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'No deal’ Brexit would have 'devastating economic consequences' in Ireland

Such a scenario would have a huge impact on the all-island economy, business groups have warned.

Anti-Brexit protesters outside the Houses of Parliament in London yesterday.
Anti-Brexit protesters outside the Houses of Parliament in London yesterday.
Image: Victoria Jones/PA Wire/PA Images

THE LEADING BUSINESS groups in the Republic of Ireland and Northern Ireland have warned that a ‘no deal’ Brexit would jeopardise jobs and “have devastating economic consequences for the all-island economy”.

MPs will gather in the House of Commons chamber this evening to vote on whether or not to approve the draft Withdrawal Agreement struck between the British government and the European Union.

Prime Minister Theresa May faces an uphill battle to secure the 320 votes she needs in order for her deal to pass. If MPs don’t back the deal, she has a few options including a no-deal Brexit — something people from across the political spectrum agree is not a desirable outcome. 

In advance of the vote, the Ibec/CBI Northern Ireland Joint Business Council has said a no-deal outcome must be avoided to prevent “an immediate and unprecedented economic shock”.

The Withdrawal Agreement includes provisions to limit disruption to the all-island economy post-Brexit, including a transition period and the contentious backstop which could see Northern Ireland stay aligned to the regulations of the single market and the customs union.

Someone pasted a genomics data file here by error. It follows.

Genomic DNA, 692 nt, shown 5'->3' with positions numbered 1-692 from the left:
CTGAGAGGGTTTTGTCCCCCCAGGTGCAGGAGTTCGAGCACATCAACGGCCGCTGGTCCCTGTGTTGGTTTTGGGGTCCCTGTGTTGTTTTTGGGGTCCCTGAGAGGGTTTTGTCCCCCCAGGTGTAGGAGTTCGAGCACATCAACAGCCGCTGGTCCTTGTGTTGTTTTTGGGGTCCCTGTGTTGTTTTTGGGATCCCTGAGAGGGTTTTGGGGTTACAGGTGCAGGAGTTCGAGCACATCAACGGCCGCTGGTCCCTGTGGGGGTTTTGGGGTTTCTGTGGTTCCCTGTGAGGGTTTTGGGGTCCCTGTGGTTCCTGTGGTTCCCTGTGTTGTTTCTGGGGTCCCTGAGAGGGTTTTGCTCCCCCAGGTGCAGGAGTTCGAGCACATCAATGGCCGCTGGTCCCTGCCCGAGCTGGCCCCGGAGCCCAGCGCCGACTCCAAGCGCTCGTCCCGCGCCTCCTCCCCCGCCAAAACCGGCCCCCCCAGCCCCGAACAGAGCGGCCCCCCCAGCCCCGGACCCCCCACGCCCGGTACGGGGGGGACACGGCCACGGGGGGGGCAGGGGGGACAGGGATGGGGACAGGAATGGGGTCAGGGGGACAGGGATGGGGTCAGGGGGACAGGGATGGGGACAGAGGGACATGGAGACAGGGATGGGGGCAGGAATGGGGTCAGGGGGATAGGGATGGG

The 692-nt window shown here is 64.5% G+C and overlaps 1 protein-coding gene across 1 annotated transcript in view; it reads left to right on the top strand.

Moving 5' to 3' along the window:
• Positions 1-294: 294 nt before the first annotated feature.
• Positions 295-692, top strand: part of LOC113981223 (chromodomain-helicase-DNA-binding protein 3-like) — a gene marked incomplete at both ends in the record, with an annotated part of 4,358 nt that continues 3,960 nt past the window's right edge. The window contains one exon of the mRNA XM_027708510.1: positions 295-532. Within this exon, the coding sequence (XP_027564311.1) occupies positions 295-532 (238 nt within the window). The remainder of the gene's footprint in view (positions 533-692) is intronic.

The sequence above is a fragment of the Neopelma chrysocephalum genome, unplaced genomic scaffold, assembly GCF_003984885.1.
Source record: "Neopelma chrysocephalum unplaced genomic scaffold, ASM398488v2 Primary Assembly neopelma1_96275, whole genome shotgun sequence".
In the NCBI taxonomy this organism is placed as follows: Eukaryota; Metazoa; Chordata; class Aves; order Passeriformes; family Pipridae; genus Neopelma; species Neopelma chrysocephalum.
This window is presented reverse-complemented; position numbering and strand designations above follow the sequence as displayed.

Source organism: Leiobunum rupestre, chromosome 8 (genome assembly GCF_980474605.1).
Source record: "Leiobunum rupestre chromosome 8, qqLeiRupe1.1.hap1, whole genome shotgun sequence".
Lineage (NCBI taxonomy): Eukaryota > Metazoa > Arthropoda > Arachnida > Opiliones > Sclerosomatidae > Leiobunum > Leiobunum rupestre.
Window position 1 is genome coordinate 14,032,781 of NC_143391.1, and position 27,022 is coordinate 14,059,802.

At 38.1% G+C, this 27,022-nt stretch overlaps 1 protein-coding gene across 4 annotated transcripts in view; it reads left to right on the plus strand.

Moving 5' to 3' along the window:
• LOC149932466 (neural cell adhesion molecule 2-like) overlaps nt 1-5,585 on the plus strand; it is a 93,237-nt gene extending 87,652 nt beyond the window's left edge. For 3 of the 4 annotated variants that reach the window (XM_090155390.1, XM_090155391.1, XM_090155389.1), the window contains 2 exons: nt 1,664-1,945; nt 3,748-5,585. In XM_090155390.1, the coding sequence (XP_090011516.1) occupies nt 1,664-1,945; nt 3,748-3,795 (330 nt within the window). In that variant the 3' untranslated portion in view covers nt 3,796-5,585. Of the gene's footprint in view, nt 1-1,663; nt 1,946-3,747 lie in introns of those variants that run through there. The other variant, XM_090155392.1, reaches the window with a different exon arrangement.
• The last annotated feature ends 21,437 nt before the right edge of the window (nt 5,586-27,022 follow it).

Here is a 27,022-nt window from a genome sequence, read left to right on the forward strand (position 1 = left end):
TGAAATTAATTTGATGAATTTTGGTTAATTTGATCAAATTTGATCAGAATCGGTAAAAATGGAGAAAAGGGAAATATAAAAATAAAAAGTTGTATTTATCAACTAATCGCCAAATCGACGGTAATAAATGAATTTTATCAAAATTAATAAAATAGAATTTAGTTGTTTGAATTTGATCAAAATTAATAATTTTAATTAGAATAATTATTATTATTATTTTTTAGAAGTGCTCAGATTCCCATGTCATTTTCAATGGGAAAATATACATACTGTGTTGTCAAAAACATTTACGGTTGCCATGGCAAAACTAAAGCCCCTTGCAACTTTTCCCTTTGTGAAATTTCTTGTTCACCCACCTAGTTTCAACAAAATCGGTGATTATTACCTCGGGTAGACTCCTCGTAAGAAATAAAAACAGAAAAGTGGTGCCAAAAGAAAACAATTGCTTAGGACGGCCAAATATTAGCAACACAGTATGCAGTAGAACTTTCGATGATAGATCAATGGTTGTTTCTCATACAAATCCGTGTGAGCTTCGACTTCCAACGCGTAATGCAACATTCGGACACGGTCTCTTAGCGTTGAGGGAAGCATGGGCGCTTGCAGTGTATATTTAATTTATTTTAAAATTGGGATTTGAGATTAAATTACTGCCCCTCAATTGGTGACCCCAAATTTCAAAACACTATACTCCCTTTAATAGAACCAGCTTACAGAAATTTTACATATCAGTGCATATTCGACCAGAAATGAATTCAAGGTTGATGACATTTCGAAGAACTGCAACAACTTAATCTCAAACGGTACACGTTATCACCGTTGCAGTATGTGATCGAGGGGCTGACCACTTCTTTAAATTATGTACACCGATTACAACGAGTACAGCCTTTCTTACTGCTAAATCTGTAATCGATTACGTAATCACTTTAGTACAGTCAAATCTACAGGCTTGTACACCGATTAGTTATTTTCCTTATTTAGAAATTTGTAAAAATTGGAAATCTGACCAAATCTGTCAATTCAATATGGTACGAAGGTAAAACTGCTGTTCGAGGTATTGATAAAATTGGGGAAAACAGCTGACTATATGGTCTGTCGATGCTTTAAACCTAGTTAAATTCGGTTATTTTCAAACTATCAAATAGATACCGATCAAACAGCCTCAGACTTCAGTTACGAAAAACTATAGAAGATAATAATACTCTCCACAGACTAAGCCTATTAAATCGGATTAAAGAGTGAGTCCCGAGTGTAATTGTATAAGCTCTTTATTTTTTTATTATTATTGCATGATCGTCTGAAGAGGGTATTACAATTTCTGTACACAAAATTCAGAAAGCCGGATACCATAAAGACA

An Ibec/CBI spokesperson said ratification of the deal is “vital to allow trade talks to progress”. 

‘An affront to rational thinking’

Speaking ahead of today’s vote, Ibec Director of Policy and Public Affairs Fergal O’Brien said the withdrawal deal includes important provisions to minimise economic disruption and avoid a hard border.

A ‘no deal’ outcome would profoundly exacerbate, rather than resolve the many difficult challenges that Brexit presents. These challenges would remain but would have to be addressed in a climate of political chaos and economic upheaval.

CBI NI Director Angela McGowan said many firms across Northern Ireland “simply could not cope with a no-deal Brexit”.

“Not only would it do significant harm to jobs, investment and living standards but it would put at risk the all-island economic model that has been an important factor in driving local prosperity.”

McGowan added that a ‘no deal’ scenario “brings with it unnecessary risk to the Good Friday Agreement”,

“The assurances that business have been crying out for are broadly provided for in the Withdrawal Agreement – ignoring that in pursuit of no-deal isn’t just economic recklessness, it’s an affront to rational thinking,” she stated. 

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Órla Ryan

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